The Internal Revenue Service has announced that tax filing companies with which it has agreements to offer free filing tools are barred from hiding those programs from consumers in online searches and must be transparent about where to find them on their sites. In other words, they’re now required to do the absolute bare minimum to make free filing easier for taxpayers.
The IRS announcement follows a series of excellent reporting by ProPublica on tax sins primarily carried out by TurboTax owner Intuit, as well as other companies, that were seemingly devised to work around an agreement they had with the IRS to offer free filing to qualifying taxpayers. Through lobbying efforts, shady filing procedures, and apparently intentional efforts to hide the free filing programs from search engines like Google, offending companies were able to continue profiting off of taxpayers who should have been able to file their taxes for free (those who make $69,000 a year or less).
Moreover, a provision to the Taxpayer First Act would have prevented the IRS from developing its own easy-to-use filing system to compete directly with these ostensibly free and accessible filing offerings. That provision has since been nuked, per an addendum to the agency’s agreement with the tax filing companies under its Free File program. In addition, the companies are barred from intentionally scrubbing their free file programs from search, must standardize names for their programs to make them easier to find, and are required to point qualifying taxpayers to the Free File program landing page where necessary, among other changes.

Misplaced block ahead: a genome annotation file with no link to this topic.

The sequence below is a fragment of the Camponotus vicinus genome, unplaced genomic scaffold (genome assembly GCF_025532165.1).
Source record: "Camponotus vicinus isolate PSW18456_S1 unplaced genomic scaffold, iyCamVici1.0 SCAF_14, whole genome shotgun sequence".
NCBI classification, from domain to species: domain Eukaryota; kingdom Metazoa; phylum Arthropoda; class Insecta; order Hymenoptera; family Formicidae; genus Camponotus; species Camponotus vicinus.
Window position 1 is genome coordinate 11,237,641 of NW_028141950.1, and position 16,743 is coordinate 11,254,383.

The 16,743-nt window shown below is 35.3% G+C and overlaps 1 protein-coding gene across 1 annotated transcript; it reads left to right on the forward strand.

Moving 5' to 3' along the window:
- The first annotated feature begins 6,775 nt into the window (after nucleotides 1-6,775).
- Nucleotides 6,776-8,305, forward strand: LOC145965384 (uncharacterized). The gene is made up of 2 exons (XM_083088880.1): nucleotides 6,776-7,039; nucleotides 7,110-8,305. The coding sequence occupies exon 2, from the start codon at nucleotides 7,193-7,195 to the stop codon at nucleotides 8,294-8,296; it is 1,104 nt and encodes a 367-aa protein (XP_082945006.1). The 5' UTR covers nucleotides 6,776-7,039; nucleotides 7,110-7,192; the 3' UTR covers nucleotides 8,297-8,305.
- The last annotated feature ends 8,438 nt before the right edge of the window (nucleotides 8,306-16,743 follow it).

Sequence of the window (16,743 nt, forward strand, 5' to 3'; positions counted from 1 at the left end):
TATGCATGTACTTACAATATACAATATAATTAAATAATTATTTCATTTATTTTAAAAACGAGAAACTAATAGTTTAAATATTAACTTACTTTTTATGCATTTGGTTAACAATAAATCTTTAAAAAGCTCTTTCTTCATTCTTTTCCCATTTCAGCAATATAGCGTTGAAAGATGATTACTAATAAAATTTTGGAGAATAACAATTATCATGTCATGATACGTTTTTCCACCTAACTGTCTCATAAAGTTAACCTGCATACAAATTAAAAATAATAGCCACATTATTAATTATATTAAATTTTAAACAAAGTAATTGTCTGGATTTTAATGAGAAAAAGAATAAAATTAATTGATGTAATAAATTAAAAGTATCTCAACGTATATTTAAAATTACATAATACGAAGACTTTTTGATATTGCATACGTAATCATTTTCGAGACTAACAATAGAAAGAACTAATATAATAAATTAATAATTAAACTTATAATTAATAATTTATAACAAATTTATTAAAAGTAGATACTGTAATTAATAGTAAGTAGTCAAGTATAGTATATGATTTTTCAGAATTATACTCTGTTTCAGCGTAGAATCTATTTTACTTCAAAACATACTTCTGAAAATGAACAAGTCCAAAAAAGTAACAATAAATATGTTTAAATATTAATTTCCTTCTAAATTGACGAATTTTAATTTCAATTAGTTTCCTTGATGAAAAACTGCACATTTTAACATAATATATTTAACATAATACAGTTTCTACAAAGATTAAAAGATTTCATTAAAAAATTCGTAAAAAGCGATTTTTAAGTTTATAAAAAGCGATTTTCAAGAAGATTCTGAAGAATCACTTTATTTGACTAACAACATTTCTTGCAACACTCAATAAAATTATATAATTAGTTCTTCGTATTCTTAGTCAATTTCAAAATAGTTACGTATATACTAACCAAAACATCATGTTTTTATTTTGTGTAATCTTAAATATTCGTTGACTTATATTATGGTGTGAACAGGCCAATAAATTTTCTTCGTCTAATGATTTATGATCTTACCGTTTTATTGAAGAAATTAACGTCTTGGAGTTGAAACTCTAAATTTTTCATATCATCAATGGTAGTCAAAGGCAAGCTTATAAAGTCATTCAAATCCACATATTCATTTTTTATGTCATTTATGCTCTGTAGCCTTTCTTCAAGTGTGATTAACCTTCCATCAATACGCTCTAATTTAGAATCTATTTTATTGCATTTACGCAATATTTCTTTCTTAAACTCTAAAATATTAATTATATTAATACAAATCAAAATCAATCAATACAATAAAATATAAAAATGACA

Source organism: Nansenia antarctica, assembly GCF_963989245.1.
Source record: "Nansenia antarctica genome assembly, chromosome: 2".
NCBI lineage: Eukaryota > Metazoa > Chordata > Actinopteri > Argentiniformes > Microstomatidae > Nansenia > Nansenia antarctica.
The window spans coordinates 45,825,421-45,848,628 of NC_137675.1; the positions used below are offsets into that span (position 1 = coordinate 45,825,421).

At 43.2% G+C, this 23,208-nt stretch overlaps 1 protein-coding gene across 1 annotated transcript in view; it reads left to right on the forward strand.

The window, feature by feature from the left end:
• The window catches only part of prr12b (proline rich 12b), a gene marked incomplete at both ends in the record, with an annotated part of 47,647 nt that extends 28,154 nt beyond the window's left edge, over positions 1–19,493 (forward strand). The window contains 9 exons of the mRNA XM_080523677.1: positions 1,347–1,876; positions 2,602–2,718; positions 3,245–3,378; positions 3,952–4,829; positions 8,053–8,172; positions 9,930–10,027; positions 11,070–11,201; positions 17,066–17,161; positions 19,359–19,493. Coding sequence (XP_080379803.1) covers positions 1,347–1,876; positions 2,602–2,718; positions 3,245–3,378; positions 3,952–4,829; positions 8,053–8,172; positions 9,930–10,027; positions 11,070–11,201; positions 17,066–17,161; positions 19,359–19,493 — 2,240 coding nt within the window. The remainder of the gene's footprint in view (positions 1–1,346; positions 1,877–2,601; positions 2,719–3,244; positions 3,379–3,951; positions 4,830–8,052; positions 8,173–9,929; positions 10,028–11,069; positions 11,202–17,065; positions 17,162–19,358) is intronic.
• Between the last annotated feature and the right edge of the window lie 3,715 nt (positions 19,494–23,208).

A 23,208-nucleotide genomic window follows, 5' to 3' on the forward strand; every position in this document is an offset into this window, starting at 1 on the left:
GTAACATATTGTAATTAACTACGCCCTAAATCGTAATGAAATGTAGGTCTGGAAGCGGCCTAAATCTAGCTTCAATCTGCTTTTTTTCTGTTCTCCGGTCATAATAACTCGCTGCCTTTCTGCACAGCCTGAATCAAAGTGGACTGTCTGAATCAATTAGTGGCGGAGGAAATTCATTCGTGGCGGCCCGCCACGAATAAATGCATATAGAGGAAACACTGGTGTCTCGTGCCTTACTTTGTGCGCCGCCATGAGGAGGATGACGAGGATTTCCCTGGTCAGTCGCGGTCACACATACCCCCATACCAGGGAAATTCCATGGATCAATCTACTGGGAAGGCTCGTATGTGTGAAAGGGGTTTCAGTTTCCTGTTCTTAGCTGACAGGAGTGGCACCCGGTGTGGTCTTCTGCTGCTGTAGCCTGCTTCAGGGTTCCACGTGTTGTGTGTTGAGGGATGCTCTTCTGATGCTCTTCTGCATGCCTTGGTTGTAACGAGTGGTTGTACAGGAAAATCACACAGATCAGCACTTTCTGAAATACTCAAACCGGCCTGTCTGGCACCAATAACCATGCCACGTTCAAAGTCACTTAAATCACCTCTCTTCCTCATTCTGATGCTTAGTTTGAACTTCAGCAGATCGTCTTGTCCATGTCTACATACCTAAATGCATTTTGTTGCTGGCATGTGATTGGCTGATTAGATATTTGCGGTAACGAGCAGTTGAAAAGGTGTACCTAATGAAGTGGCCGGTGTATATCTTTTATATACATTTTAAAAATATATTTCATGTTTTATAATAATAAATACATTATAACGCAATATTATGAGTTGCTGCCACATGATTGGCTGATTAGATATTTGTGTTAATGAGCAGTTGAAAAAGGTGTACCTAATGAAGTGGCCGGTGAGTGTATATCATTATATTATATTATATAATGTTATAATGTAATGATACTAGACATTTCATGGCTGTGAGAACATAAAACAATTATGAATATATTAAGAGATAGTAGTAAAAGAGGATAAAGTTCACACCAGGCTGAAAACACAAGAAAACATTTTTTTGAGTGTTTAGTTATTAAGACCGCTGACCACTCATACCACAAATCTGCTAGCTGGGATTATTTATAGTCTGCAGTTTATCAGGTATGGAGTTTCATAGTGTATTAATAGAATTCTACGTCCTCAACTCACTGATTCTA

H&R Block, a company that alongside TurboTax that was accused by ProProblica of intentionally masking its free file programs in search, did not respond to Gizmodo’s specific requests for comment about the changes but said in a statement by email that it continues “to support the IRS Free File program and will again participate in the program as recently amended for the upcoming tax season.”
TurboTax-maker Intuit did not immediately return a request for comment. The company did, however, post a blog post this week in which it said it “strongly supports these changes to the Free File program and associated Free File offerings because they increase the focus on the taxpayer experience.”
Intuit also used the opportunity to take a shot at reporting on its past practices, claiming it “is deeply committed to providing free tax preparation and filing for those who need it the most, despite attempts by some recent media coverage to suggest otherwise.” It’s pretty cute coming from a company whose CEO Sasan Goodarzi was heard in an internal video obtained by ProPublica last year claiming that Intuit’s code to hide its free file offering from search “was intended to be [in] the best interest of taxpayers so they were more fully informed about their options and could choose what they felt was best for them.”
In a statement this week, IRS Commissioner Chuck Rettig said the amendment to the agreement “continues to show the partnership we enjoy with the Free File partners and the commitment we both share in helping taxpayers since the program’s creation 18 years ago.”
“The improved process will make Free File stronger and give taxpayers another reason to consider this valuable software option,” Rettig added. “The IRS and FFI will also continue to work together to identify and explore ways to better help low- to moderate-income taxpayers and to pursue meaningful opportunities to enhance taxpayer awareness and use of the Free File Program beyond the 2020 filing season.”